Figure 4- 24 months median survival improvement
IV- Confronting the potential causes of trial delay
We have identified 3 main potential causes as reasons for a delay in clinical trial (Not given in importance order) :
CAUSE #1 : Dropouts : the more people dropout from the trial the less events will be counted for and the endpoint will take more time to happen
CAUSE #2 : Increased overall survival of patients treated by SoC, in both arms. This is a recurrent argument given by some clinicians. Patients in Clinical Trial tend to survive better than in real life. Real life being supposed to be measured in SEER we need to confront this potential bias with available documentation from research in an objective way
CAUSE #3 : Increased overall survival of patients treated in MK arm, in test arm only. This would be the "raison d'être" of this clinical trial : show a better survival in the Test arm that explains why this trial is lasting longer than expected
Using our simulator, we have illustrated the impact of the above causes in the following figure, dropouts factor in horizontal axis and better than expected survival in control arm in the vertical axis. Obviously, if patients survive better in the control arm, then the delay would not mean anything and the sample would have a strong probability of showing no significance at endpoint :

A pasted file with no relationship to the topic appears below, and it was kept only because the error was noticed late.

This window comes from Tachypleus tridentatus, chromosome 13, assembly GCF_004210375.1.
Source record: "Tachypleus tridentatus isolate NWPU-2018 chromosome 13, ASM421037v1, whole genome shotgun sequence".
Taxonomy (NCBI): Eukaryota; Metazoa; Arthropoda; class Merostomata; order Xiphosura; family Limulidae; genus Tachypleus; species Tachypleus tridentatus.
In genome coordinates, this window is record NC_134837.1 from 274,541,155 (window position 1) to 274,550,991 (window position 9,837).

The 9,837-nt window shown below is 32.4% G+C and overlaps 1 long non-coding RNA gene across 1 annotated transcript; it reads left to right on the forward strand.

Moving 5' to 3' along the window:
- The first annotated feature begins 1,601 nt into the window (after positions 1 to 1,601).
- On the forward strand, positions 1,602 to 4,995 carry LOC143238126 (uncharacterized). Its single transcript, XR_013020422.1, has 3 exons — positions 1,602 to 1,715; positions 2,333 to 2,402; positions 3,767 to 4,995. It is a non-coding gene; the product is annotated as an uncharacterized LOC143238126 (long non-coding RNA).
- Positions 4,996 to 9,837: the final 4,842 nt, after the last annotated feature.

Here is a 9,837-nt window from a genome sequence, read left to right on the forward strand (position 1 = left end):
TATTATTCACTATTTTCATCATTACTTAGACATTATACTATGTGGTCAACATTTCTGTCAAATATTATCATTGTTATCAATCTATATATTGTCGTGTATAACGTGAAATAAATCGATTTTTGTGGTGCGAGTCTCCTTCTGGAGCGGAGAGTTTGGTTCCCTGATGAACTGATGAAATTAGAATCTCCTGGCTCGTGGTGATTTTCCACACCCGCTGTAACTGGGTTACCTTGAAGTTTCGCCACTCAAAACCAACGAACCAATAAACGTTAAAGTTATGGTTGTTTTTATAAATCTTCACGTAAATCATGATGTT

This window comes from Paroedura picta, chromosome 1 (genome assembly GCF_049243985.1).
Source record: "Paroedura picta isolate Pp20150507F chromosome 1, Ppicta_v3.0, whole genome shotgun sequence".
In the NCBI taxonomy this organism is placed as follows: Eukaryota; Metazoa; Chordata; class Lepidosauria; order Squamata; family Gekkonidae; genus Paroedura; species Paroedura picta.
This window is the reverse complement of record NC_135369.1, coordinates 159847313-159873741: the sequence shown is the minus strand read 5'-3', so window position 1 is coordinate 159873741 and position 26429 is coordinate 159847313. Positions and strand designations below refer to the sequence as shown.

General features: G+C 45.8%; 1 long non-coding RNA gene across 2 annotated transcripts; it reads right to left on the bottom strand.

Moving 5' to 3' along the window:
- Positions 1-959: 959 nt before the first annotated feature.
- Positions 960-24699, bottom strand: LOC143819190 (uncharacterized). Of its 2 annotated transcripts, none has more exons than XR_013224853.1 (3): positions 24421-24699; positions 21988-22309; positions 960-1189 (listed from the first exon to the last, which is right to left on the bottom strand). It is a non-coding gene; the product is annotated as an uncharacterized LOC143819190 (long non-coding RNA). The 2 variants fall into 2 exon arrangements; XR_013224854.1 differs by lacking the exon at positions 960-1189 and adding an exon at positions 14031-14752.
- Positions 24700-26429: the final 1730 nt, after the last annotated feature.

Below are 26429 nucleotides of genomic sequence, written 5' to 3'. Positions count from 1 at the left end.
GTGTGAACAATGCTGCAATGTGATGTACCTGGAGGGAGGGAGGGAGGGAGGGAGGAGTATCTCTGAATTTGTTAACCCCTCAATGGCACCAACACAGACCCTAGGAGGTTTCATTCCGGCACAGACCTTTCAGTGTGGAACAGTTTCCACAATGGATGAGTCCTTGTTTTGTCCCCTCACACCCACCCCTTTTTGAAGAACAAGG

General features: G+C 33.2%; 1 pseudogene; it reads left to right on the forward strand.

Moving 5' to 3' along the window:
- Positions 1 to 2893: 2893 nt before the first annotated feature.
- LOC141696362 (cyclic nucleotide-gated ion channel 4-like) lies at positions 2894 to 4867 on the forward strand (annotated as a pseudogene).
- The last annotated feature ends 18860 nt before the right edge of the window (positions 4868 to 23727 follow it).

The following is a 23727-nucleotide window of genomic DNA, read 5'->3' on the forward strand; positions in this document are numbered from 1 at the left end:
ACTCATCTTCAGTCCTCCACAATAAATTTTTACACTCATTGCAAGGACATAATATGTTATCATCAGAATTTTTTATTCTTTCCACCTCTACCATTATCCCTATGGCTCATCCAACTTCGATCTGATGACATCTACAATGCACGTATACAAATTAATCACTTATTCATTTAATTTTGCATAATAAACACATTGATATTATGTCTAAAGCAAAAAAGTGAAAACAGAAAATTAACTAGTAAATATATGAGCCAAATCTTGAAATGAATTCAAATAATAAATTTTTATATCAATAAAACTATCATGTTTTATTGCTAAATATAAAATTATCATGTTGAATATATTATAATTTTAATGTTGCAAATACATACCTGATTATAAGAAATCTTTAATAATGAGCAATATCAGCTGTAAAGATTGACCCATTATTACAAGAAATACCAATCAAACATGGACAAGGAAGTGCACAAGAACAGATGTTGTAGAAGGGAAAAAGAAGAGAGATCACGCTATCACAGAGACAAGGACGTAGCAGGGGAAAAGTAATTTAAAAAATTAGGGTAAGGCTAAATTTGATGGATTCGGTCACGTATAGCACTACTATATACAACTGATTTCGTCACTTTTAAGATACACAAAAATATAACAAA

We have discussed extensively CAUSE #1 in the following article.
We believe, and this belief is supported by some information available on the web that we gathered from the clinical trials sites, that dropouts are not negligible but still contained around 15% and in any case below 20%. We have used a 18.9% dropout rate in our simulator and still found some efficacy (20.5%) in the Test arm.
CAUSE #2 :
Can SoC patients in this clinical trial be living longer than the national database states? There are contradictory studies comparing survival in Clinical Trials VS Reality.
Let’s examine two of them, Study 2 being the most recent one.
Study 1“Trial participation was associated with better survival in the first year after diagnosis, likely because of eligibility criteria that excluded higher comorbidity patients from trials. Similar survival patterns between trial and nontrial patients after the first year suggest that trial standard arm outcomes are generalizable over the long term and may improve confidence that trial treatment effects will translate to the real-world setting”
Study 2"Median survival for those not enrolled in a trial versus those enrolled was 5.70 (95% CI, 5.70–5.71) versus 5.00 years (95% CI, 4.87–5.12). The 5-year OS for those in trials versus not in trials was 0.57 versus 0.50". (Noteworthy, this study was kindly provided to me by Biotech Beast who defines himself as "Scientist and trader of biotech stock" as a proof Cause #2 might be the reason for trial delay. As a matter of fact this article proves the opposite, as we are going to see below)
While this trial reaches almost the five year mark for all the participants, Study 1 states that their should not be a notable Clinical Trial effect on the survival in control.
Study 2 states that there should be a 14% improvement of survival at year 5 (57% VS 50).